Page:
One of the targets of the left was the officer corps. Recruited from the aristocracy, the military leadership was, of course, suspect. When early battles went poorly, suspicion, justifiable or not, only mounted. Such circumstances led to even more emigration by officers, generating an upward spiral of mutual hostility.
Citizens, the dangers you are facing are only too certain: nearly 300,000 men are ready to lay siege to your frontiers; you lack gunpowder, arms, and, above all, unity! Your ministers are being forced from office, but what does that matter if they are only replaced by others equally corrupt? What does that matter when the specter of war threatens to burn all your cities and if the land is burned out from under your feet by monsters who have sworn to defeat you, to take at one stroke your fortunes, your hopes, your constitution, and your liberty! The sections, I know, call not only for the ministers to be sacked but that they be judged as criminals for treason! This is being done, but the sections must not limit themselves just to this. They must also become concerned with our external affairs and with interior affairs relative to the capital. Have no doubt, it is Paris, capital of the Revolution, brilliant theater of liberty, that the innumerable armies of all the despots of Europe will burn.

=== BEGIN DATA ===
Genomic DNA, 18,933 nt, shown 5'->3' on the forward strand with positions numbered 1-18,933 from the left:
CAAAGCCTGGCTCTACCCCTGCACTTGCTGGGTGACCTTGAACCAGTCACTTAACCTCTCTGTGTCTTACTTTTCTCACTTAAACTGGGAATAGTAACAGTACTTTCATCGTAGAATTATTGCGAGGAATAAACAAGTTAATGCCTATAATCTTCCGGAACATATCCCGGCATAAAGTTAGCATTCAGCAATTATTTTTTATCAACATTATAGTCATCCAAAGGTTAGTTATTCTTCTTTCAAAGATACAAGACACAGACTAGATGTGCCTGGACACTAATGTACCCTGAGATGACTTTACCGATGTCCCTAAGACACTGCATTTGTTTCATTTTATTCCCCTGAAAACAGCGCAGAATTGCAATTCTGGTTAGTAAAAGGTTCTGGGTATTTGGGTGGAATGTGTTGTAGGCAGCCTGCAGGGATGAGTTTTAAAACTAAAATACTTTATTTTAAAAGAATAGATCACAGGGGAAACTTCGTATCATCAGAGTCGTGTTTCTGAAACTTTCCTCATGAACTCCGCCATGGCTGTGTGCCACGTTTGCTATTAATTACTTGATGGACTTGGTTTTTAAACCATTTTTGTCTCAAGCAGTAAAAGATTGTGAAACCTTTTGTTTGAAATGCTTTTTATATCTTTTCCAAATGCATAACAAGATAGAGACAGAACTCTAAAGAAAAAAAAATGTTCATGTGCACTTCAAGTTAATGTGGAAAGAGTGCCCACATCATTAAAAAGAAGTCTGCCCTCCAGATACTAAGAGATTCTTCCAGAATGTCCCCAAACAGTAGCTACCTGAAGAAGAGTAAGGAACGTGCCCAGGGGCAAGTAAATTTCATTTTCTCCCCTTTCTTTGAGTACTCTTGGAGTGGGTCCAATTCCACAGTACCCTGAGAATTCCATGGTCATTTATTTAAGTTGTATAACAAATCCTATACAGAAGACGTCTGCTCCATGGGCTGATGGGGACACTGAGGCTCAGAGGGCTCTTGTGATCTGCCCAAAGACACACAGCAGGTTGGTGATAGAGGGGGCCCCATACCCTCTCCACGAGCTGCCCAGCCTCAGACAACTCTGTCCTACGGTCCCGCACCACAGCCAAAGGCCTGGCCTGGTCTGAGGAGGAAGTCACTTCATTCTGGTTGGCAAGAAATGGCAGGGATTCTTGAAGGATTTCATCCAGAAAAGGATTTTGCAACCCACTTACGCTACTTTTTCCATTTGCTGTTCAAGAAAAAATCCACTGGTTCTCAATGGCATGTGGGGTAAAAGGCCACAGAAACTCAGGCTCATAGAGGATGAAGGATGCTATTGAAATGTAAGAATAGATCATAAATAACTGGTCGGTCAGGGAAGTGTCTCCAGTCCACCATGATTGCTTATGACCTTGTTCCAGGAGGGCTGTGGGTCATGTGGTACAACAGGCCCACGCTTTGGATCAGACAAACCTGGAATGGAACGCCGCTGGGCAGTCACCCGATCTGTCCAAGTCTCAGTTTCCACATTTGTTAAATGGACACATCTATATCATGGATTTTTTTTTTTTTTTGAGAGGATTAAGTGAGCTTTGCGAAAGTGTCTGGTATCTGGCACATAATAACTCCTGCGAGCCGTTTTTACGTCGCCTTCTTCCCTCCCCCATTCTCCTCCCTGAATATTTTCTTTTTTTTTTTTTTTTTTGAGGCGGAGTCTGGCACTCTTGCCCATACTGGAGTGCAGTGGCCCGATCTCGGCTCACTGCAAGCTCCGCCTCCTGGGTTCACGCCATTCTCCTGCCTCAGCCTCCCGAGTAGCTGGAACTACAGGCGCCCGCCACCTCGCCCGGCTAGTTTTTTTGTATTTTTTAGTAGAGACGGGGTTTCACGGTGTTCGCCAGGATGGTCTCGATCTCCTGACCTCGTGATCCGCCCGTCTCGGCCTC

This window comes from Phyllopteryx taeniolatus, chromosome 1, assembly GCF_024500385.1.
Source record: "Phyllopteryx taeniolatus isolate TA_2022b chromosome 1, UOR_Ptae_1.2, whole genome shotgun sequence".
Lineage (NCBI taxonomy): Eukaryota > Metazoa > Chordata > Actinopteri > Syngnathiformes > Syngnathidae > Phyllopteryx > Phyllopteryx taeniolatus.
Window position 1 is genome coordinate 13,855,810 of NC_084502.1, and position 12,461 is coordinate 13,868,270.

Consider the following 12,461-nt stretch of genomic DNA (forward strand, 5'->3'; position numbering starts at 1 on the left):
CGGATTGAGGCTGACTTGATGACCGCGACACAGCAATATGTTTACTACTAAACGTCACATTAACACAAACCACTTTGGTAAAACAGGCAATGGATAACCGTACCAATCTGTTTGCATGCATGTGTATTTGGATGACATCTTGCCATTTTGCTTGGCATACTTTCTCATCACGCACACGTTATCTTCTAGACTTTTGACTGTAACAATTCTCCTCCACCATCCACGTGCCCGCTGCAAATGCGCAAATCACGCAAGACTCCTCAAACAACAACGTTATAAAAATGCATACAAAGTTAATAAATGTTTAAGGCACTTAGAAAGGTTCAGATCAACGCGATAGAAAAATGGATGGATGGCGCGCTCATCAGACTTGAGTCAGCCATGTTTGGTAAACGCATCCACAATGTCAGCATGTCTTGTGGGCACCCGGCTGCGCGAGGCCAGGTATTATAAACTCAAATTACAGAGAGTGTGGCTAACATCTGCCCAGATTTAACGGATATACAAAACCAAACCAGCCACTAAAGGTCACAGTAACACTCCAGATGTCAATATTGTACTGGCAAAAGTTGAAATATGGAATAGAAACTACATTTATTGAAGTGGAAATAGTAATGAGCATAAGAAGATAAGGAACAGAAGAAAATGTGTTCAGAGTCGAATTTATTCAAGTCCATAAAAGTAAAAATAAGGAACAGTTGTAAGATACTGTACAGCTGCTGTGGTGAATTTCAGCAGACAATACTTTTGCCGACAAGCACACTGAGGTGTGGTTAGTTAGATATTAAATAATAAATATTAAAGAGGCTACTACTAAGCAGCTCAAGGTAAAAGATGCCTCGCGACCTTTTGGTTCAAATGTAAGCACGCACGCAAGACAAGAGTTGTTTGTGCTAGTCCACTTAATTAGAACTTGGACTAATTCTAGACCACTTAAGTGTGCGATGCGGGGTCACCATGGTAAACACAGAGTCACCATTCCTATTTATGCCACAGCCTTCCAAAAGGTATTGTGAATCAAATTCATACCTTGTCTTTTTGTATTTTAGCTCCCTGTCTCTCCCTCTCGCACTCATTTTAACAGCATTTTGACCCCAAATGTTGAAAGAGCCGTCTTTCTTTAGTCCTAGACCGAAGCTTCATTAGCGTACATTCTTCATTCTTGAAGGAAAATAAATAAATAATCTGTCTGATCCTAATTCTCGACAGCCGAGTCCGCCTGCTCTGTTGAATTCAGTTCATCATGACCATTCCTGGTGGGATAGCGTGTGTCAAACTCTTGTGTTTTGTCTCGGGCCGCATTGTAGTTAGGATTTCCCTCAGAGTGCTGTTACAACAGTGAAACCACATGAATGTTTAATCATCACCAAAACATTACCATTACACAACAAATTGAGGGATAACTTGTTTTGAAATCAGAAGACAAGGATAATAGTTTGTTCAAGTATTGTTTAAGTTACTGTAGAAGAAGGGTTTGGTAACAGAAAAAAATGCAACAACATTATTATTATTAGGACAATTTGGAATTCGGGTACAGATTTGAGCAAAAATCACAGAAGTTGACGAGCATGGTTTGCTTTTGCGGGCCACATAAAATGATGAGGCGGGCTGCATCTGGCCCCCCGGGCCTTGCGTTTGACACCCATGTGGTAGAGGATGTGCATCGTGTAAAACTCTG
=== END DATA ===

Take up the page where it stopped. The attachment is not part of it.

The sections must therefore reform the National Guard, pulverize the existing officer corps, and submit all commissioned and noncommissioned officers to new elections, thereby relighting the patriotic torch which all your hearts embraced the day the Bastille fell. . . .
Look how provincial patriots, tired of having the National Assembly ignore their pleas for arms . . . resolved to take matters into their own hands. The government of the Department of the Bouches-du-Rhône and nearby districts have summoned the heads of the aristocratic horde to declare what they propose to do with the large number of foreigners and fanatical enemies of the Revolution they have enrolled, with the large number of arms they have amassed and . . . above all, to end their preparations for civil war.
Not satisfied with the response they received, they decided to go farther and to begin to undo the counterrevolution which has formed in the south of France. The 15th of this month, every active citizen of the city of Cavaillon . . . threw off the yoke of their tyrants [the papal enclave around Avignon]. . . .
As we are finishing writing this article, we learn that the siege of Carpentras has begun and that the Avignonnais patriots have sworn to destroy the local aristocracy and to take control by themselves of the enormous amount of munitions stored there. . . .
The generals, the officers of the army are showing themselves to be inflexible; the uprisings of what they call la canaille [the rabble] do not interest their great Spirit.
Source: L'Orateur du peuple, vol. 3, no. 13 (28 November 1790), 97104.